U.S. Sanctions on Arms Sales to China.............................4
The EU’s Arms Embargo on China................................5
Current Status: PRC Pressure on the EU to End Embargo..............6
Administration’s Position on the Embargo..........................8
China’s Accelerated Military Buildup.................................11
Rising Military Budgets........................................12
Military-Related Transfers to China..............................13
Potential Benefits for China.....................................15
A Symbolic Embargo?.........................................21
The EU’s Code of Conduct and Arms Export Control Regime..........21
EU Plans and Other Options........................................24
Implications for U.S. Interests.......................................26
U.S. Policy Toward China......................................30
Options for U.S. Policy............................................33
Continue to Urge the EU to Maintain its Arms Embargo..............33
Encourage the EU to Strengthen its Code of Conduct.................33
Promote a Cooperative U.S.-EU Strategy..........................33
Pursue Robust Bilateral Efforts on European Arms Exports............34
Engage with the European Parliament.............................34
Retaliate to Protect U.S. National Security.........................34
Impose Restrictions on Sales of Defense Articles and Technology
to EU Member States..................................34
Impose Restrictions on U.S. Military Procurement from EU States..35
Resolutions Urging the EU to Keep the Embargo................35
Defense Procurement Sanctions.............................35
East Asia Security Act.....................................36
List of Figures
Figure 1. China’s Announced Military Budget..........................13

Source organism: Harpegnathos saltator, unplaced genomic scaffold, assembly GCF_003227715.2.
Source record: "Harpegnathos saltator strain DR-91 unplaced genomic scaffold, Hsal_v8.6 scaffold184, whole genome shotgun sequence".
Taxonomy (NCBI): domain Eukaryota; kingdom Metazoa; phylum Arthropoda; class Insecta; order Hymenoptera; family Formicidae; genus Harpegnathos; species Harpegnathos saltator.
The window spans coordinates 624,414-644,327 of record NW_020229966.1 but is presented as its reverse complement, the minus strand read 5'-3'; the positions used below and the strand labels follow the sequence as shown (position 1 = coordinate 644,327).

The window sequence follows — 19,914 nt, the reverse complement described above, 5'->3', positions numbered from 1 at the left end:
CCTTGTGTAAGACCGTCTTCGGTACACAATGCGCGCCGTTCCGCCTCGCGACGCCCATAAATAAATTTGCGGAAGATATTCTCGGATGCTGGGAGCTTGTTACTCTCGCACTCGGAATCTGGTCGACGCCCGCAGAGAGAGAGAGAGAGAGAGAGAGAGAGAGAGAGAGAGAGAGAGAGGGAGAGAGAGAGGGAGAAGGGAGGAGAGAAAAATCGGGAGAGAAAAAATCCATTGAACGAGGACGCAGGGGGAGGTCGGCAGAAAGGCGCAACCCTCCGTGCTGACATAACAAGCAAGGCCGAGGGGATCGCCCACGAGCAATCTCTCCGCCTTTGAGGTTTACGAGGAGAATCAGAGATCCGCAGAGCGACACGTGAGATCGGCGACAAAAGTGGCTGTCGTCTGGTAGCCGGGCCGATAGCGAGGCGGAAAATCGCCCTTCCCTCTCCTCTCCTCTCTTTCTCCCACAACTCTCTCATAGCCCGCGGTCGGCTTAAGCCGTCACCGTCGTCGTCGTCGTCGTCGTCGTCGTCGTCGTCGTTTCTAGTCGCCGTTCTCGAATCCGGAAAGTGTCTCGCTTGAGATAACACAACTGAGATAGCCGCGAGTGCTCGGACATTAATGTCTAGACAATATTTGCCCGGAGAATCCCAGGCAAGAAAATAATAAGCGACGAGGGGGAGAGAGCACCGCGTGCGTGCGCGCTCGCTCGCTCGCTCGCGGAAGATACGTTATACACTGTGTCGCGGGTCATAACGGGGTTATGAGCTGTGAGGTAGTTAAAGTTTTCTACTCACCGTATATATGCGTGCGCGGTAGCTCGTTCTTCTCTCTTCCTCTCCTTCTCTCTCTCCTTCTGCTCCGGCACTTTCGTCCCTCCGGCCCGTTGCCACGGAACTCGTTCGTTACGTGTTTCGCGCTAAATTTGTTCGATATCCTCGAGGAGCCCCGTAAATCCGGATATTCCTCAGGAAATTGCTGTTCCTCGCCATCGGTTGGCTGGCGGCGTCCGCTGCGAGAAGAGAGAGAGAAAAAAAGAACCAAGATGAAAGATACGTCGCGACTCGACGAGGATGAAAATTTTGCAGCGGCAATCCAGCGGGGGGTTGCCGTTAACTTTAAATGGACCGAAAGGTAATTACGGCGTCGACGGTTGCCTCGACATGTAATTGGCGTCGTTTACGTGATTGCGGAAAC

List of Tables
Table 1. China’s Acquisitions under Reported Contracts for
Military-Related Systems from Europe (Excluding Russia), Israel,
and Others Since the 1990s.....................................37
Table 2. China’s Reported Negotiations for Military-Related Systems from
Non-Russian Sources Since the 1990s.............................41
European Union’s Arms Embargo on China:
Implications and Options for U.S. Policy
Background: Policy Dilemmas
Over the last two years, the European Union (EU) has been considering lifting
its arms embargo on the People’s Republic of China (PRC), imposed after the June1
after Deng Xiaoping and other PRC rulers ordered the military, the People’s
Liberation Army (PLA), to violently suppress peaceful demonstrators in Beijing on
June 4, 1989. (Although the killing of demonstrators took place beyond the
Tiananmen Square in the capital of Beijing, the crackdown is commonly called the
Tiananmen Crackdown in reference to the square that was the focal point of the
nation-wide pro-democracy movement.)
The Bush Administration opposes an end to the EU’s arms embargo on China,
seeing it as a relaxation in the EU’s human rights and arms export policies toward
China, and out of step with U.S. sanctions on arms sales to China that have remained
since 1989. Overall, there are two sets of questions for Congress in examining U.S.
policy toward this question. What are the implications for U.S. political and security
interests concerning Europe and China? If U.S. interests are adversely affected, what
are some options for Congress to discourage the EU from lifting its arms embargo
on China and, if it is lifted, to protect U.S. national security interests? The purpose
of this CRS Report is to discuss U.S. concerns and implications for U.S. interests, as
the EU considers the future of the arms embargo, as well as options for U.S. policy.
Given strenuous U.S. objections, there are concerns that a decision made by the
EU to expand engagement with China by lifting the arms embargo would negatively
impact the trans-Atlantic alliance (if there is a division in U.S. and European
approaches toward China) and defense cooperation (if the United States responds by